//At this point I only have the AudioPluginInstance of TAL-NoiseMaker.vst.
//I have no editor, as I want to process the audio and save each sound offline (by calling the prepareToPlay and processBlock functions later with a given MIDI information).

//some flags and printing trials
if (plugin != nullptr)
{
	const OwnedArray<AudioProcessorParameter>& processorParams = plugin->getParameters();//get the parameters as an AudioProcessorParameter array
	for (int i=0 ; i< plugin->juce::AudioProcessor::getNumParameters() ; i++){

		juce::StringArray pstring = processorParams[i]->getAllValueStrings();
		
		//i = 45 correspond to lfosync1, a boolean parameter of Tal-Noisemaker.vst.
		//I modified the constructor of VSTPluginInstance in juce_VSTPluginFormat.cpp hardcoding the isBoolean and numSteps attributes to 1 for i = 45
		if (i ==45) {
			processorParams[i]->setValue(0.51);
			cout << processorParams[i]->getName(100) << " = " << processorParams[i]->getText(processorParams[i]->getValue(), 100) << endl; //prints "lfo1sync = On"
		}
		if (i ==45) {
			processorParams[i]->setValue(0.49);
			cout << processorParams[i]->getName(100) << " = " << processorParams[i]->getText(processorParams[i]->getValue(), 100) << endl; //prints "lfo1sync = Off"
		} //without modifying the constructor of VSTPluginInstance it would print the float value.
		if (i ==1) {
			processorParams[i]->setValue(0.51);
			cout << processorParams[i]->getName(100) << " = " << processorParams[i]->getText(processorParams[i]->getValue(), 100) << endl; //prints "volume = 0.51"
		}
		if (i ==45) {
			cout << processorParams[i]->getName(100) << " getAllValueString() k = " << pstring.size()<< endl; //prints 0
		}
	}
}

delete plugin;
DeletedAtShutdown::deleteAll();
MessageManager::deleteInstance();


return 0;

}

Maybe I could hardcode the parameters’ attributes I know to be discrete/boolean and their number of steps in the VSTPluginInstance constructor, it does not seem a very neat solution. In addition, I am not sure whether those hardcoded parameter will be correctly interpreted/mapped by the AudioProcessor of the TAL-Noisemaker.vst plugin (loaded as AudioPluginInstance).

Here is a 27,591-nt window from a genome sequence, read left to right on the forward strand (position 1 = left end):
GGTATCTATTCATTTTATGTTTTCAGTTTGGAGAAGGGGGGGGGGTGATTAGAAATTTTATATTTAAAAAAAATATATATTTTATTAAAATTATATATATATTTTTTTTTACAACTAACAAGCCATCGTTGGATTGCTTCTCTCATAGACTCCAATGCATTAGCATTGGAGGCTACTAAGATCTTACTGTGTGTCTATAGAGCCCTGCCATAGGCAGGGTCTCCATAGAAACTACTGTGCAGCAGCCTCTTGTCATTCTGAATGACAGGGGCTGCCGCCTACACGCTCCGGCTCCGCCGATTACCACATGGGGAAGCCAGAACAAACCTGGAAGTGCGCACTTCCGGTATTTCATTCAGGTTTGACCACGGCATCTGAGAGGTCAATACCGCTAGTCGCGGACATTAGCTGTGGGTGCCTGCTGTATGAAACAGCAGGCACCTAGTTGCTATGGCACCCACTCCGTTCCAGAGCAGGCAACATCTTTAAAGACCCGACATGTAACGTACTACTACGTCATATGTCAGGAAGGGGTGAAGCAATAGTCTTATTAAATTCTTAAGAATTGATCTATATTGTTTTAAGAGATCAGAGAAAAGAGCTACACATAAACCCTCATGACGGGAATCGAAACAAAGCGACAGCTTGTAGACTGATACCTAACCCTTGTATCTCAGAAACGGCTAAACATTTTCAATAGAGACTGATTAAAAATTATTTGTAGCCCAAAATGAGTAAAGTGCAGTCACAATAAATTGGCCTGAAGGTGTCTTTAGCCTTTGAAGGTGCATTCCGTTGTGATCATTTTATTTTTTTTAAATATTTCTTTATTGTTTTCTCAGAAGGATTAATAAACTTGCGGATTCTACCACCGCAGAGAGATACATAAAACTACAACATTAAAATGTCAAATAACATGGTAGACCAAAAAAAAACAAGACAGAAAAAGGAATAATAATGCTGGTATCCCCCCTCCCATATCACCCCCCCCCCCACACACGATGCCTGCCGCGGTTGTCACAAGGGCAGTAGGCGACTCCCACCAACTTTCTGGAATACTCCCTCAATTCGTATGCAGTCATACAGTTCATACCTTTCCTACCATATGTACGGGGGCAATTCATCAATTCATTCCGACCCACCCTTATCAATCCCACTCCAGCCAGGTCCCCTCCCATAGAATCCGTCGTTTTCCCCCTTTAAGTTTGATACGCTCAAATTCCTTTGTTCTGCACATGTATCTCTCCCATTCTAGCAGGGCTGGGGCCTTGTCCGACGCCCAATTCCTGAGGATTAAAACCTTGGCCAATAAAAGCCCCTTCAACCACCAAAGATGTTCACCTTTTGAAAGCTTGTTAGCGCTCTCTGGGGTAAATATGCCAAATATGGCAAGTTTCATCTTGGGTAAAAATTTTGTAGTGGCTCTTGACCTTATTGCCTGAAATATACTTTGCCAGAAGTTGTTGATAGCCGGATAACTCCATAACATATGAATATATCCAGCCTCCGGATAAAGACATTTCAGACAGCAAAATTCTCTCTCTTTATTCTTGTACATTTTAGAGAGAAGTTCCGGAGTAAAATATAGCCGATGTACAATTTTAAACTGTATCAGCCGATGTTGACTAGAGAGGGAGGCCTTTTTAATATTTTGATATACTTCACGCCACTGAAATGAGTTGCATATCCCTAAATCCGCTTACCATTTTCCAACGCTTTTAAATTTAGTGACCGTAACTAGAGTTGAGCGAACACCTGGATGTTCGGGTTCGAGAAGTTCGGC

Hopes this helps in helping me, I am stuck on these since 3 days already :confused:


#11

If you get values like “lfo1sync = 0.49” then I’m afraid there is no alternative approach you can use to determine the number of steps; the only mechanism available to the plug-in to communicate labels for specific parameter values is via getText. As for how the plug-in interprets different floating point values - it’s up to the plug-in!

The plug-in’s own GUI will obviously feed in the right numbers when you interact with it. You could try playing with the GUI and recording the parameter changes to get a feel for what values are appropriate.


#12

It’s a long time ago when i wrote the plugin. All values are in the range from 0…1 and divided to the number of discrete steps. Booleans or switches maybe are true when > 0. You maybe find out more if you switch to the generic parameter view in your favourite host.


#13

Thanks t0m for your help.
Your answer clarifies a lot. So the interpretation of the floating point values (mapping them to a discrete set of choice) happens inside the processor of the VST and I cannot do anything about it (not even with the AudioProcessor I get with the AudioPluginInstance after loading), correct?

Then I guess there is nothing I can do other than “measure” when the change happens via the GUI. I thought maybe JUCE was taking care of this “mapping” so I could edit the mapping function but it’s not the case. It happens internally in the 3rd party VST processor (correct?).